During your investigations of the many health and wellness benefits of CBD, you may have noticed that some people still question the legality of hemp oil, and whether it comes from Hemp, or Marijuana. Let’s take a look at the differences between Hemp and Marijuana, the legalities of each, and how the revival of hemp is making a comeback.

Believed to be among the first domesticated crops, the cannabis plants more commonly known as hemp and marijuana were bred for entirely different purposes. Hemp was grown as a source of food and textiles; marijuana was selectively bred for medicinal and religious purposes. While the plants are both categorized under the word “Cannabis,” they are very different plants, used for very different purposes. Let’s take a look at their differences.

Hemp Plants – Hemp plants are tall, thin, and weed-like. Hemp plants are a hearty plant that can grow in a variety of climates, which makes it ideal to be grown in many different places, with differing climates. The growth cycle of hemp spans 108-120 days. While marijuana contains high levels of THC, hemp does not. That’s why you will not be subjected to any type of intoxication from using hemp oil.

Marijuana Plants – Marijuana plants are short and bush-like. Marijuana plants prefer warmth and humidity, so they are typically grown in a climate-controlled environment. Marijuana has a 60-90 day growth cycle. While hemp and marijuana both contain the cannabinoid CBD in their extract, marijuana extract also contains a significant amount of THC, the cannabinoid responsible for the plant’s psychoactive properties.

Medicinal Use of Hemp

Historians believe that ancient civilizations did not grow cannabis to get high. It is believed that they recognized the value of the plant as an herbal medication. Since marijuana was bred for religious and medical use and hemp was cultivated for textiles, you may be just a bit surprised to learn that many ancient civilizations also used hemp medicinally.

The medicinal use of hemp dates back to Ancient China, 2737 BCE. Emperor Shen-Nung created a topical hemp product and used hemp oil to alleviate pain. His findings were documented in the first editions of the Pen Ts’ao Ching, the earliest Chinese materia medica book. Emperor Shen-Nung may be credited as the first to document the many potential benefits of hemp, but many others soon followed.

While the medicinal use of hemp had been documented throughout the ages, its popularity of medicinal uses declined with the introduction of opiates and syringes. As medical treatments advanced, it seemed as though people had temporarily lost interest in using hemp products for health and wellness.

One thing many people looking into hemp don’t realize, is hemp was once a required crop. During Colonial times farmers were legally required to grow hemp crops. Since hemp fibers are known to be durable, adaptable, and resistant to decay, this made hemp the ideal fiber for making rope and canvas for sea bound vessels. Early Americans used hemp to make sails, cloth, and building materials.

Criminalization of Marijuana

Up until the 1930s, marijuana was legal, and hemp was in high demand. It was during this time, Henry Ford was busy producing hemp fuel in Iron Mountain, Michigan. With hemp increasingly perceived as an economic threat, competing industries began a smear campaign directly associating hemp with marijuana.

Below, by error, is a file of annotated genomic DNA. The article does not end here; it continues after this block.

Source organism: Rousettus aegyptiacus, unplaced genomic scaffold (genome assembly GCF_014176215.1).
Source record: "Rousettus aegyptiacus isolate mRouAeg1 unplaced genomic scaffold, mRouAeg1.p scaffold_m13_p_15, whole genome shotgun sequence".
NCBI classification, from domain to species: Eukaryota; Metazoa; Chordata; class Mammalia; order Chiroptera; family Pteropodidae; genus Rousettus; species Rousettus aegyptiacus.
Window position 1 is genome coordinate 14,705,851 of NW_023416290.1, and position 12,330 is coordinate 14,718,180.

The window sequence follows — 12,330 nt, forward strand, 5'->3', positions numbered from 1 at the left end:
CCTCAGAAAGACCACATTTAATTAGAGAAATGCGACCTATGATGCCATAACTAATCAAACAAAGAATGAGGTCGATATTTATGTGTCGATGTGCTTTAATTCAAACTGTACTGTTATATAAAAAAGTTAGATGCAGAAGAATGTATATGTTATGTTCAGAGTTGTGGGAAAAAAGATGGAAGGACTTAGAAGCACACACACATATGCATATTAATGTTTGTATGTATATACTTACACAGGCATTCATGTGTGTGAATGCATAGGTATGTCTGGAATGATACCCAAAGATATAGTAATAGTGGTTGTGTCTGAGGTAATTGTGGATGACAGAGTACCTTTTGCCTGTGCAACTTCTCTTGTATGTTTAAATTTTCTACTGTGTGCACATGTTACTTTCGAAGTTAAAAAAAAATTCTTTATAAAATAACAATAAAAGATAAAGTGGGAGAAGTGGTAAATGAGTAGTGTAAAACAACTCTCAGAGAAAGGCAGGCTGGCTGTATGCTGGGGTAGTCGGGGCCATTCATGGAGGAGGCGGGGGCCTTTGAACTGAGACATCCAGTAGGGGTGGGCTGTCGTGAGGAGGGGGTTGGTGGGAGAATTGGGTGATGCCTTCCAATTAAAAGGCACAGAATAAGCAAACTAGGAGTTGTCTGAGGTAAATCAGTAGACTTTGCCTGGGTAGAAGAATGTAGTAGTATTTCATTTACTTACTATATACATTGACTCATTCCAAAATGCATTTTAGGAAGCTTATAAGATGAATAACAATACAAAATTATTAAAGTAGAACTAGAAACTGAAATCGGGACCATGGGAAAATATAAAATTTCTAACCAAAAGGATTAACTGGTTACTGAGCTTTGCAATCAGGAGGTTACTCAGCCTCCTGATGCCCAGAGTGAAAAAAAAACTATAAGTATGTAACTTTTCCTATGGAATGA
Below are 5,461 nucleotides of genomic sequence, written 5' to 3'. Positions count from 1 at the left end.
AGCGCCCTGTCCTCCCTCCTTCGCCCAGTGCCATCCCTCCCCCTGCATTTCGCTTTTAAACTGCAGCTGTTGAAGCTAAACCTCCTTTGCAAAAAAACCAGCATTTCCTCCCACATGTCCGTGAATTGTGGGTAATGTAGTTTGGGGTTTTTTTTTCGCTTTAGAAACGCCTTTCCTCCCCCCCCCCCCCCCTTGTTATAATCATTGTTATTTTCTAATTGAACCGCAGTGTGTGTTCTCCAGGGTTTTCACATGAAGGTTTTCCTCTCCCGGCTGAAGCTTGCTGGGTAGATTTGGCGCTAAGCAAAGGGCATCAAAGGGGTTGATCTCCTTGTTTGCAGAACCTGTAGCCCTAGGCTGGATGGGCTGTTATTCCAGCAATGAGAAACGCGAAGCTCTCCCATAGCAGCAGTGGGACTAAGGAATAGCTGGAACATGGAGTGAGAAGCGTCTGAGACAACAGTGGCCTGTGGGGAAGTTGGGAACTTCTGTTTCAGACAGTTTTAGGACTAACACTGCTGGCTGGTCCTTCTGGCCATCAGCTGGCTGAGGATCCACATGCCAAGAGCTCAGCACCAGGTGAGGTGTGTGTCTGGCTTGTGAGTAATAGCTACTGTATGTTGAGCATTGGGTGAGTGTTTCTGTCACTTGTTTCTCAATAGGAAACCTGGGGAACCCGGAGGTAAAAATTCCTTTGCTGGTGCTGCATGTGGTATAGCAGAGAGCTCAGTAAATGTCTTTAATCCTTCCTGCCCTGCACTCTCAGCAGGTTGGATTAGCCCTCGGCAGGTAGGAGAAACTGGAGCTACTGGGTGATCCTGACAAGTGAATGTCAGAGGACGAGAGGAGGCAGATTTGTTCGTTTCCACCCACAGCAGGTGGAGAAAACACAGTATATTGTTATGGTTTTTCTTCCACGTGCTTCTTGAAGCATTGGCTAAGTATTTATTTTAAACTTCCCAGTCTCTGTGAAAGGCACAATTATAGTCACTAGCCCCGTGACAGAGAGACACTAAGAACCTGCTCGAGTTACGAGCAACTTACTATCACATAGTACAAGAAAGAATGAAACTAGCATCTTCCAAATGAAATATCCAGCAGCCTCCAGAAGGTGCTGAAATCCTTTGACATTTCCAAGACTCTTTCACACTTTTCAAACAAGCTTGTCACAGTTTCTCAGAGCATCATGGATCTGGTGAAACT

It wasn’t until 1937 when the Marijuana Tax Act was put into effect, that the first federal law enacted to criminalize marijuana. Although hemp and marijuana were still recognized individually, the marijuana tax act imposed strict regulations and high taxes on doctors who prescribed forms of cannabis. Hemp farmers were subjected to hefty taxes and licensing regulations. The demands imposed on hemp farmers turned a once profitable crop into a poor investment.

The Controlled Substance Act of 1970 dissolved the individual status of the two cannabis plants, categorizing them as one. When the Controlled Substance Act passed, hemp and marijuana were now both classified as a schedule 1 drug, with no acceptable medical use. Because of the new classification, hemp could no longer be grown in the US without a permit from the United States Drug Enforcement Agency (DEA).

A Turn Around For Hemp

In 2013 hemp farming was legalized in the state of Colorado, and not long after, the Agricultural Act of 2014 (US Farm Bill) opened the doors for hemp research and pilot programs for hemp cultivation. Thanks to the passing of the Agricultural Act, hemp and marijuana were recognized as individual plants, defined by their THC content. To be classified as hemp, a cannabis plant must contain 0.3% or less THC. Since legalizing the cultivation of hemp, at least 35 states have followed suit, and legalized the cultivation of hemp for medicinal purposes, however hemp was still considered illegal at a federal level.

Provisions put in front of the House and Senate in 2018 requested that hemp be removed from the list of substances controlled by the federal government. Luckily for the US the bill will passed, and was put on the President’s desk for his signature. This removed hemp plants from the list of controlled substances, and allowed hemp to be legal for cultivation across all 50 states and allow hemp farmers to invest in crop insurance.

While hemp has been widely recognized throughout history as a source of food and textiles, we had somehow forgotten through the years that hemp was also used for health and healing. Luckily for us and the passing of the revisions of the 2018 Farm Bill, hemp can be researched uninhibited without worry of the federal government knocking at our doors.

Read our previous blog: How Often Should You Take CBD? by clicking here.